Using functional magnetic resonance imaging, scientists from the universities of Michigan and Pennsylvania scanned the brains of 50 smokers while they viewed anti-smoking ads. They recorded their neural activity spikes as they watched the sample of 40 images one at a time, looking for increase activity in the medial prefrontal cortex, the area that handles decision making processes.

The paper, titled “Functional brain imaging predicts public health campaign success,” is published in the journal Cognitive and Affective Neuroscience.

Then the images were sent via e-mail to New York smokers in a campaign named “Stop smoking. Start living,” with a link embedded under the ads to sources with help on quitting smoking. The team believed that the ads which stimulated the MPFC the most during the Michigan fMRI study would achieve the best results in the campaign, which they estimated by the number of clicks each ad would receive.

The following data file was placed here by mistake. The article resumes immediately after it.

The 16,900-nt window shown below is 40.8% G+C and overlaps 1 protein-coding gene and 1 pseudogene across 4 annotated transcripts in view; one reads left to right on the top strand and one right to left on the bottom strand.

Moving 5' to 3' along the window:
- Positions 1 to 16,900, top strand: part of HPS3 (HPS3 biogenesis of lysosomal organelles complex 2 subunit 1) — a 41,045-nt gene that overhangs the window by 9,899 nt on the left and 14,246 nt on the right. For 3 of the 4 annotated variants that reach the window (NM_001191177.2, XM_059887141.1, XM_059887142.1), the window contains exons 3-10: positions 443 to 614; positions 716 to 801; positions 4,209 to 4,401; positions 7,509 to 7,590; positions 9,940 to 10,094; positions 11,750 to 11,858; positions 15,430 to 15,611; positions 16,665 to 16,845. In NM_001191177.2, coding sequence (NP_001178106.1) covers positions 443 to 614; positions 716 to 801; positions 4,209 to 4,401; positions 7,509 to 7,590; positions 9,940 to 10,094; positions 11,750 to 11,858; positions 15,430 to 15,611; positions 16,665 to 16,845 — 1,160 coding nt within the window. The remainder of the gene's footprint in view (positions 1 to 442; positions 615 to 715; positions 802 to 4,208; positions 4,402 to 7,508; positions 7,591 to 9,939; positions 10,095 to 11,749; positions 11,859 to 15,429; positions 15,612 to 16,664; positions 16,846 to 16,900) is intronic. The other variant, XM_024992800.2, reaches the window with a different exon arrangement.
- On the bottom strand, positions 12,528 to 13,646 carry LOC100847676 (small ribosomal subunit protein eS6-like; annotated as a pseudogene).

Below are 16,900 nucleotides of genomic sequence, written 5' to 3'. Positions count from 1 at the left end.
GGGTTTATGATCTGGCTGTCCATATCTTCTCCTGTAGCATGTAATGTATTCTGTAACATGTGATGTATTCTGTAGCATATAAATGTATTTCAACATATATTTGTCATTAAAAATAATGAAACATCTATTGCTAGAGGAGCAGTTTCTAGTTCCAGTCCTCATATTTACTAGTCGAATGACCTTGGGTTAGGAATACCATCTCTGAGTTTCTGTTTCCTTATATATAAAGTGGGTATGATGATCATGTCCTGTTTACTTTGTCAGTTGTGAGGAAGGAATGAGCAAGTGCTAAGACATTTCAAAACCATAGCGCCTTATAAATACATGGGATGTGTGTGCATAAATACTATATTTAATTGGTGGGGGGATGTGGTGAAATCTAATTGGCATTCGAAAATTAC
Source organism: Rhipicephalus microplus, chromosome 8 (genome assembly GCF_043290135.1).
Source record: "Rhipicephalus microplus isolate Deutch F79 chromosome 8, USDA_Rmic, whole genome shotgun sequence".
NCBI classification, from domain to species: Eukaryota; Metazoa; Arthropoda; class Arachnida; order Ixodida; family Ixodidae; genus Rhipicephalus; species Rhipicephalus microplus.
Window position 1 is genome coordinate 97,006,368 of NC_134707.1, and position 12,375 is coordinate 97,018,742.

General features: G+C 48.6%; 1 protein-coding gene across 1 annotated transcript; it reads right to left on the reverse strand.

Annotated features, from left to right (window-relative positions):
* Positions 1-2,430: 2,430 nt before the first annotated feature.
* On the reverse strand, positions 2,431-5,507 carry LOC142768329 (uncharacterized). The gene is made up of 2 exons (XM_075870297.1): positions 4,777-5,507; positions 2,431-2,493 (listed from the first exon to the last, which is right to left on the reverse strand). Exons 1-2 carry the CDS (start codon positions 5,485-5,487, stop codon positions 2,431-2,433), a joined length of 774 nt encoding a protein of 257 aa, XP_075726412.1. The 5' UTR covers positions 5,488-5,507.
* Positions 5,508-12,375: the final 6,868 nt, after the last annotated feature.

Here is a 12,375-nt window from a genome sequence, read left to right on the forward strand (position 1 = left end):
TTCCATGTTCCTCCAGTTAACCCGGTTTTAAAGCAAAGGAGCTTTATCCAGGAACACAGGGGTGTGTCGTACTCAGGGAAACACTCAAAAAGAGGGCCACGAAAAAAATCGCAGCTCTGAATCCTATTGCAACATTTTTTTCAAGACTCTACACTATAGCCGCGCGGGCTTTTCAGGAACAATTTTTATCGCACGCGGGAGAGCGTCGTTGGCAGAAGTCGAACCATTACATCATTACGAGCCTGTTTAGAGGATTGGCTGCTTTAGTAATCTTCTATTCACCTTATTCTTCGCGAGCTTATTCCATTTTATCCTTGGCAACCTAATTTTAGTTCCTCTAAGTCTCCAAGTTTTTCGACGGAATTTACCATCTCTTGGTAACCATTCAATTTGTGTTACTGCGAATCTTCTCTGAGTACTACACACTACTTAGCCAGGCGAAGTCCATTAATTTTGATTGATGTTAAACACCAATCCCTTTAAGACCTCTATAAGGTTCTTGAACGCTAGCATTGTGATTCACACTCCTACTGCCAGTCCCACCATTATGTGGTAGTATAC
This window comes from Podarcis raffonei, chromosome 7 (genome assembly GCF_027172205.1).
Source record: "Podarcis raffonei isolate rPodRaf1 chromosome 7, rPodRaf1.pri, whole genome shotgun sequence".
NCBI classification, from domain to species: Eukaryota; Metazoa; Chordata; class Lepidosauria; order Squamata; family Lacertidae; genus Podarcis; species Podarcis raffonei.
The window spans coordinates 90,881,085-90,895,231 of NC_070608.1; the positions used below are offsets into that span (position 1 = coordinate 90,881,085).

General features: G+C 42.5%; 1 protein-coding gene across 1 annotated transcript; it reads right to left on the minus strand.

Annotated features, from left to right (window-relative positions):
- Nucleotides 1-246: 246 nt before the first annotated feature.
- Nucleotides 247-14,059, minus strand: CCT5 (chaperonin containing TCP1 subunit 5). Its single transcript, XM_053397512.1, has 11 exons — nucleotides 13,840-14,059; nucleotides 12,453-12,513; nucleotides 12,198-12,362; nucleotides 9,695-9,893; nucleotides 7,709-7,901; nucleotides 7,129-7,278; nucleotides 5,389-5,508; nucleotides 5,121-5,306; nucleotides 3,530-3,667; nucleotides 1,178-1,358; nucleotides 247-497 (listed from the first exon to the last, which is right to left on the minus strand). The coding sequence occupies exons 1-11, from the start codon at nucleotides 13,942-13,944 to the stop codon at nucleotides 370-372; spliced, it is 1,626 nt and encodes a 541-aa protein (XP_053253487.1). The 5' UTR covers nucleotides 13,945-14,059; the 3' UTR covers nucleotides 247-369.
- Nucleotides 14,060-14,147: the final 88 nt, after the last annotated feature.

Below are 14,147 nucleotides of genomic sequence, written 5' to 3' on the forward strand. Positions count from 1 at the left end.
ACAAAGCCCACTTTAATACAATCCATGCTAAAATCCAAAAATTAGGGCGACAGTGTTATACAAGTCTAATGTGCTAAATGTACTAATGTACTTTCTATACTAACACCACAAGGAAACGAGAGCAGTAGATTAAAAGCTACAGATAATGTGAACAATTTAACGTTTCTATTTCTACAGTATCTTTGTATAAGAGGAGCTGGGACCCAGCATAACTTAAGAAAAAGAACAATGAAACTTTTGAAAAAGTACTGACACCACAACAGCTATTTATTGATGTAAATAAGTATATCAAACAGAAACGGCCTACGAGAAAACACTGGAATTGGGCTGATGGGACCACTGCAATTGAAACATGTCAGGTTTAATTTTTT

The researchers predicted the ads which showed the most brain activity in the MPFC area would achieve the best results in e-mail campaigns.

And indeed, during the test campaign, Michigan trial data correlated well with the results: ads that caused intense spikes in activity achieved the highest Click-Through Rate — with only opened e-mails counted, CTR ranged from 10 percent for the least successful images to 26 percent for the ones that caused the most significant spikes.

This means that, just by looking at brain activity, researchers were able to predict which images were the best suited for the ad campaign. Emily Falk, a professor at Pennsylvania’s Annenberg School for Communication, commented:

“If you ask people what they plan to do or how they feel about a message, you get one set of answers. Often the brain gives a different set of answers, which may help make public health campaigns more successful. My hope is that moving forward, we might be able to use what we learned from this study and from other studies to design messages that are going to help people quit smoking and make them healthier and happier in the long run.”

Most of the successful images used a negative tone, contradicting research which shows that negative messages que the participant to take a more defensive approach to the message.

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